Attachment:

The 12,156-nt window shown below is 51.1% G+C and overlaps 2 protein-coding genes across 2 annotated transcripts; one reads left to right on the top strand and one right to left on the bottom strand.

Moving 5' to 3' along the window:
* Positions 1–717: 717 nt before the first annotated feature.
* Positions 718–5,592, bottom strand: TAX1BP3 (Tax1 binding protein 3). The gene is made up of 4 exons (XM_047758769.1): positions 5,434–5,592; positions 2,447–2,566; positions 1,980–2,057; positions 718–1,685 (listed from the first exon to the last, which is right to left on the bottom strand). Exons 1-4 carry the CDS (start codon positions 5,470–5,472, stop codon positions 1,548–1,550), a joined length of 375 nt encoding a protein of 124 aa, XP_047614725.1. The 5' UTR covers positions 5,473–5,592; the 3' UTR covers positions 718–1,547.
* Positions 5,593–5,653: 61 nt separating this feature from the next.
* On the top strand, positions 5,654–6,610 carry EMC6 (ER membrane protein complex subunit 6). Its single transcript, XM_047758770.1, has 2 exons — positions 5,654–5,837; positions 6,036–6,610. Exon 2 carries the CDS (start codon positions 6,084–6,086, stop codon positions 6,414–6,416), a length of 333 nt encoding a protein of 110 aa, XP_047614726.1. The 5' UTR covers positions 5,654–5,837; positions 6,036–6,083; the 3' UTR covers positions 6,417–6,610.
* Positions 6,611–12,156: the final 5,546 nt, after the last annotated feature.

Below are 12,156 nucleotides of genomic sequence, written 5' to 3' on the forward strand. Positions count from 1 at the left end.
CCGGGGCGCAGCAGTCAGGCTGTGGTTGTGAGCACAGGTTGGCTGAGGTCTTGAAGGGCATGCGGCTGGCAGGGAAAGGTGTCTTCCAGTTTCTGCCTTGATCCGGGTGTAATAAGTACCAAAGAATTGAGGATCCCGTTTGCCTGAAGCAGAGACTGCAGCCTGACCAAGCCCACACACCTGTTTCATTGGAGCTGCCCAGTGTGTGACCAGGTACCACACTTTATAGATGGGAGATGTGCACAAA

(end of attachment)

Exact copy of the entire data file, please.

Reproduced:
The 12,156-nt window shown below is 51.1% G+C and overlaps 2 protein-coding genes across 2 annotated transcripts; one reads left to right on the top strand and one right to left on the bottom strand.

Moving 5' to 3' along the window:
* Positions 1–717: 717 nt before the first annotated feature.
* Positions 718–5,592, bottom strand: TAX1BP3 (Tax1 binding protein 3). The gene is made up of 4 exons (XM_047758769.1): positions 5,434–5,592; positions 2,447–2,566; positions 1,980–2,057; positions 718–1,685 (listed from the first exon to the last, which is right to left on the bottom strand). Exons 1-4 carry the CDS (start codon positions 5,470–5,472, stop codon positions 1,548–1,550), a joined length of 375 nt encoding a protein of 124 aa, XP_047614725.1. The 5' UTR covers positions 5,473–5,592; the 3' UTR covers positions 718–1,547.
* Positions 5,593–5,653: 61 nt separating this feature from the next.
* On the top strand, positions 5,654–6,610 carry EMC6 (ER membrane protein complex subunit 6). Its single transcript, XM_047758770.1, has 2 exons — positions 5,654–5,837; positions 6,036–6,610. Exon 2 carries the CDS (start codon positions 6,084–6,086, stop codon positions 6,414–6,416), a length of 333 nt encoding a protein of 110 aa, XP_047614726.1. The 5' UTR covers positions 5,654–5,837; positions 6,036–6,083; the 3' UTR covers positions 6,417–6,610.
* Positions 6,611–12,156: the final 5,546 nt, after the last annotated feature.

Below are 12,156 nucleotides of genomic sequence, written 5' to 3' on the forward strand. Positions count from 1 at the left end.
CCGGGGCGCAGCAGTCAGGCTGTGGTTGTGAGCACAGGTTGGCTGAGGTCTTGAAGGGCATGCGGCTGGCAGGGAAAGGTGTCTTCCAGTTTCTGCCTTGATCCGGGTGTAATAAGTACCAAAGAATTGAGGATCCCGTTTGCCTGAAGCAGAGACTGCAGCCTGACCAAGCCCACACACCTGTTTCATTGGAGCTGCCCAGTGTGTGACCAGGTACCACACTTTATAGATGGGAGATGTGCACAAA